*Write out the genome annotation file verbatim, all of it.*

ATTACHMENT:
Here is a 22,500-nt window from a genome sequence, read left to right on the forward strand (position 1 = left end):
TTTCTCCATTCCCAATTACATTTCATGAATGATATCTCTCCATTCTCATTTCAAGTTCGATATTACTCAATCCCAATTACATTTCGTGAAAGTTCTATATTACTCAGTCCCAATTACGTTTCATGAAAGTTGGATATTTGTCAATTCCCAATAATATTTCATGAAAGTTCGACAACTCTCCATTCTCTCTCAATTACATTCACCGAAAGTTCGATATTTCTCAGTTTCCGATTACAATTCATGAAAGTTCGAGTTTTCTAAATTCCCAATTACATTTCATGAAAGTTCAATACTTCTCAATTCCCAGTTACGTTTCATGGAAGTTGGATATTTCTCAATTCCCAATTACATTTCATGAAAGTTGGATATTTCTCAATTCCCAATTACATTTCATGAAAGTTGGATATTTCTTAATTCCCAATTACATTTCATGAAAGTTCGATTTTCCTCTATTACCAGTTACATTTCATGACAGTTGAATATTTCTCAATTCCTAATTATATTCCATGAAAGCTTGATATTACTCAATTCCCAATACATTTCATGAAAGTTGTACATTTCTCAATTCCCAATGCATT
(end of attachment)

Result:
Here is a 22,500-nt window from a genome sequence, read left to right on the forward strand (position 1 = left end):
TTTCTCCATTCCCAATTACATTTCATGAATGATATCTCTCCATTCTCATTTCAAGTTCGATATTACTCAATCCCAATTACATTTCGTGAAAGTTCTATATTACTCAGTCCCAATTACGTTTCATGAAAGTTGGATATTTGTCAATTCCCAATAATATTTCATGAAAGTTCGACAACTCTCCATTCTCTCTCAATTACATTCACCGAAAGTTCGATATTTCTCAGTTTCCGATTACAATTCATGAAAGTTCGAGTTTTCTAAATTCCCAATTACATTTCATGAAAGTTCAATACTTCTCAATTCCCAGTTACGTTTCATGGAAGTTGGATATTTCTCAATTCCCAATTACATTTCATGAAAGTTGGATATTTCTCAATTCCCAATTACATTTCATGAAAGTTGGATATTTCTTAATTCCCAATTACATTTCATGAAAGTTCGATTTTCCTCTATTACCAGTTACATTTCATGACAGTTGAATATTTCTCAATTCCTAATTATATTCCATGAAAGCTTGATATTACTCAATTCCCAATACATTTCATGAAAGTTGTACATTTCTCAATTCCCAATGCATT